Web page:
Multiethnic Leadership In Global Missions

Jeremy Pleasant, Senior Pastor of Vineyard Church Baton Rouge and Vineyard Missions Haiti Partnership Leader, shares why diverse leadership matters. "I have become all things to all people so that by all possible means I might save some." (1 Corinthians 9:22)

Jeremy Pleasant

Senior Pastor, Vineyard Church Baton Rouge, Baton Rouge, LA

Vineyard Missions

Equipping churches to participate in God's global mission.

Driving home one evening, turning on news radio, I found myself in the middle of quite an interesting story. A major US denomination was adding a resolution, saying the “Alt-Right” is not biblical and goes against the theological and moral values of their organization. To be clear, the “Alt-Right” was described as White Nationalism and White Supremacy. This was a significant statement. First, this was coming from a predominantly white evangelical denomination. Second, and more importantly, it was coming from a denomination that had historically been overtly racist and contributed to the deep racial divides and oppression of Black Americans, unapologetically until the 1990s. For the Church, especially a denomination carrying significant influence and a problematic racial past, to make this statement was a clear move forward.

The Renewal Of All Things

As a Black pastor, leading a multiethnic church in south Louisiana, who passionately desires racial reconciliation, it was a move I was happy to see. To be clear, I didn’t consider everyone who was a part of this denomination’s governance, nor its pastors, leaders, or church members to all be racist. I was observing the change in systems and historical attitudes with their implications and applications for the future. Being a part of an ecumenical movement, and myself being an ecumenical pastor, I have a great appreciation for that denomination, and I’m grateful for the statement they made. Given that, later in the segment, a caller chimed in asking (with good intentions I’m sure) “Why does this matter? The only thing that matters is the Gospel, we should just be preaching the Gospel.”

I sense a similar question from leaders as I bring up the idea that diverse leadership is necessary in cross-cultural evangelism and discipleship. While the representative for the denomination didn’t have a response to the caller, the caller’s sentiment is something that I’ve heard many times. This is not a discussion primarily on racial reconciliation in the church but suffice to say racial reconciliation is a prominent message in the gospels and epistles. That being said, I invite you to join me in examining the impact multiethnic involvement and leadership in global missions could have. We have an opportunity to learn and share why this is critical in a movement dedicated to sustainable and effective church planting.

If a US-based movement wants to implement planting thousands of churches across the world, that aren’t here one day and gone the next, we must be willing to bring those along with us who can not only bridge the cultural gap of North American and South American or North American and African, but those who can also demonstrate through lived experience of the gospel, true reconciliation and social healing. It’s not just about planting churches.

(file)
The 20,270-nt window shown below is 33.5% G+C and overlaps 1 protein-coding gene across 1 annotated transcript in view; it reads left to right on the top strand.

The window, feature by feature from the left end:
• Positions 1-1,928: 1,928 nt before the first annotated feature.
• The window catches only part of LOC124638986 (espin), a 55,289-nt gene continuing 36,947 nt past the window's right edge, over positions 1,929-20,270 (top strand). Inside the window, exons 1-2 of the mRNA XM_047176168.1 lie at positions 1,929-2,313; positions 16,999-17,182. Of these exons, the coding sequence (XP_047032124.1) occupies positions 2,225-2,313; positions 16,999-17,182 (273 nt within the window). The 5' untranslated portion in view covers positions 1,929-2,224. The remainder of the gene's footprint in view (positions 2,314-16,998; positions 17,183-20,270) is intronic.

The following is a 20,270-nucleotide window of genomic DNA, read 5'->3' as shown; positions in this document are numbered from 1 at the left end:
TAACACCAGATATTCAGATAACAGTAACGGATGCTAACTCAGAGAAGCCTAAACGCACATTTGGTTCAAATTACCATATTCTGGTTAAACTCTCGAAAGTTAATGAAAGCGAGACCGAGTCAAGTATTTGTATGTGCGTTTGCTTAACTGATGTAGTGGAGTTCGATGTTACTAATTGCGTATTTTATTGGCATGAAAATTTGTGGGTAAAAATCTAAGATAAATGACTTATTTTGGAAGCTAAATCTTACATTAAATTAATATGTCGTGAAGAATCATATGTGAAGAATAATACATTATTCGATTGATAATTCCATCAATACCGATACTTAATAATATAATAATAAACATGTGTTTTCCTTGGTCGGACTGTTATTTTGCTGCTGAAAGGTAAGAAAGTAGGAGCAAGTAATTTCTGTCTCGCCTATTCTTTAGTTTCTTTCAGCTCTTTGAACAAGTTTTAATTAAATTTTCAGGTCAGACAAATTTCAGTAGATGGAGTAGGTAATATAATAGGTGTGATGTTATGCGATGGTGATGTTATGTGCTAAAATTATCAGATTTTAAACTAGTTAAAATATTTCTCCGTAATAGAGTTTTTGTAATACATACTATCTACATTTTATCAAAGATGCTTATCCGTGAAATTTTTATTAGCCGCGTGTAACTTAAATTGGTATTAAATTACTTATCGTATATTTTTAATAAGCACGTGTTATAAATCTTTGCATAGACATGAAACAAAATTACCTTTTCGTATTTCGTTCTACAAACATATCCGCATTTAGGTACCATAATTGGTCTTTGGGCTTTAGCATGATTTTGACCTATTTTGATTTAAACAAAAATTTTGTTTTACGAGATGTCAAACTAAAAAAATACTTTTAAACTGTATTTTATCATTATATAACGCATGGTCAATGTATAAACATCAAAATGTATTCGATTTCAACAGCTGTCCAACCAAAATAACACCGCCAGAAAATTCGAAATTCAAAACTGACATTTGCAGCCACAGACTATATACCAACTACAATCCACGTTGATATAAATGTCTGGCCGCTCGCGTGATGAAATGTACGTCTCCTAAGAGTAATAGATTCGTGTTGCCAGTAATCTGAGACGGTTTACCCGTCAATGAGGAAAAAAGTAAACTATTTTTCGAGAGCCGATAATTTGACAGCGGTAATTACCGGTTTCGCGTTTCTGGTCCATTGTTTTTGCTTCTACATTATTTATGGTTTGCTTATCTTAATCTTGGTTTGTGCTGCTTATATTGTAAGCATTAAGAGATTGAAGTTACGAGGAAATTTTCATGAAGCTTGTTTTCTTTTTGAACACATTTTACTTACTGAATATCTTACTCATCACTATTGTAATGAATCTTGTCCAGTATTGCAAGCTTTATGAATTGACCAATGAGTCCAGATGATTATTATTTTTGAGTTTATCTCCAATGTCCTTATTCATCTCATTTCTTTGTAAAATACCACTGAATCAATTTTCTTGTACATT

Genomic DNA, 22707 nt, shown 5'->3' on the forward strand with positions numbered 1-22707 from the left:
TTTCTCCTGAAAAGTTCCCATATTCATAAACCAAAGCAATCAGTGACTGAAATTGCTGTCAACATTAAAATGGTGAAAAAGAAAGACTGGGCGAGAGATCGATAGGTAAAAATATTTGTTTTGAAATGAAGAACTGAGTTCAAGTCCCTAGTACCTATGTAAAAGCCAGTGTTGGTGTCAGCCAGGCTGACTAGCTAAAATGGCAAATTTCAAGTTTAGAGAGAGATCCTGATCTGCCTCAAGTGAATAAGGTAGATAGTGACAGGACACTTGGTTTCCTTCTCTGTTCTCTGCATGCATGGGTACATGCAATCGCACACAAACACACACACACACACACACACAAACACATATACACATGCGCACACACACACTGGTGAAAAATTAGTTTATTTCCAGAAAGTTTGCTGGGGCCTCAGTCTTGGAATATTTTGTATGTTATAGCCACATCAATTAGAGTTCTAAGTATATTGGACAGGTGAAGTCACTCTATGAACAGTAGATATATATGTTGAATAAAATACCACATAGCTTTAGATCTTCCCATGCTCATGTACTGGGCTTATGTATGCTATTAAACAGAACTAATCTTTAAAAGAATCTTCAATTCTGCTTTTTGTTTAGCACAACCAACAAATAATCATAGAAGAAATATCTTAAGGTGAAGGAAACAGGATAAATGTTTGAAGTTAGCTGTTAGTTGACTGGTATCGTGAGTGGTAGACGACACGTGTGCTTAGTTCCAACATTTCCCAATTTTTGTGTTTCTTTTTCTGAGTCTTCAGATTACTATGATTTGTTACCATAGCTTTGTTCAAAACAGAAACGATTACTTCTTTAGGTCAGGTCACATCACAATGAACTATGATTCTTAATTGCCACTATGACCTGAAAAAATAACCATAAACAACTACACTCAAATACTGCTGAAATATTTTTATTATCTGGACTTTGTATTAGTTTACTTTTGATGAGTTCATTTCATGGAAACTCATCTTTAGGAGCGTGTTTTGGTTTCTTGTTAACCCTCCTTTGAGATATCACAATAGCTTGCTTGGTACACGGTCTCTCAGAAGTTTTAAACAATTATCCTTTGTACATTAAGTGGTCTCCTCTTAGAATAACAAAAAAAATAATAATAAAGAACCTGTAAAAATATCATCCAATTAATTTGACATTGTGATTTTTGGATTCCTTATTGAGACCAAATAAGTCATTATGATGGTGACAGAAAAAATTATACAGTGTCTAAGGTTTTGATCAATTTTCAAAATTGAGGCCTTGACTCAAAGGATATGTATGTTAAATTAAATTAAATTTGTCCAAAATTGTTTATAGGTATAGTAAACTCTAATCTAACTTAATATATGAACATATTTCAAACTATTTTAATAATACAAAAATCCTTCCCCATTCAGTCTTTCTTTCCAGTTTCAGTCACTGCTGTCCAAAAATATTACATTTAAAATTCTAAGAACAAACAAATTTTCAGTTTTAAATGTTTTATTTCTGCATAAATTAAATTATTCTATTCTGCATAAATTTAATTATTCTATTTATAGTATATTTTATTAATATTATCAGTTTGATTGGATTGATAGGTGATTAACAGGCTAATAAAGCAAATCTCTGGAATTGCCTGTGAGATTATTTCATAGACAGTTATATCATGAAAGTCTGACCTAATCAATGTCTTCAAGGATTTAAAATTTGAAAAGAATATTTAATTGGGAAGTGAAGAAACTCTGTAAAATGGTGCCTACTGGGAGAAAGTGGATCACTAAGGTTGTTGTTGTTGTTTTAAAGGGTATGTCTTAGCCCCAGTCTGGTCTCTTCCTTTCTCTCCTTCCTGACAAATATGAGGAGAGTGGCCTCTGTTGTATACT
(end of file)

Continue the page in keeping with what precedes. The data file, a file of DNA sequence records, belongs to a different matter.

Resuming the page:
We must be willing to see churches planted that will extend the Kingdom and the narrative of the renewal of all things.

Our Missiology

Our Vineyard missiology is firmly rooted in working with, developing, and releasing indigenous leaders. We highly value empowering national and local pastors, planters, and leaders. Why do we do this? Anyone working in Vineyard Missions would tell you how critical it is that churches are being planted and led by those that call a place home.

It’s critical that these churches are not planted or led by American pastors or missionaries, and that we miss an essential component of discipleship if we subvert the influence and place of local leaders by placing ourselves in their stead. We know that cultural context is everything, and when we miss the proper approach, the churches being planted suffer the consequences of being unable to fulfill their purpose and their leaders become handicapped by missionary oversight.

This is a great first step. Let’s take the next step, especially since our primary methodology is leadership development. We need to bring people of color alongside us, people who have a unique perspective and cultural insight that will not only help open doors that have been closed, but open doors we didn’t even know were there!

Biblical Perspective

Early Church of Acts

Early in the Acts of the Apostles we see something significant take place. Acts 6 begins with a scene that’s all too common, then and now. Those without social power were being discriminated against by those with power. It may seem unusual to define a Jewish community (occupied and persecuted no less) as a group with power. However, within their own circles the Hebraic Jews possessed a higher status than the Hellenistic Jews. It’s important to note the Hellenistic Jews were not just Greek-speaking Jews, but instead were a part of the diaspora who then re-settled in Jerusalem. As such, the account displays a serious issue within the church.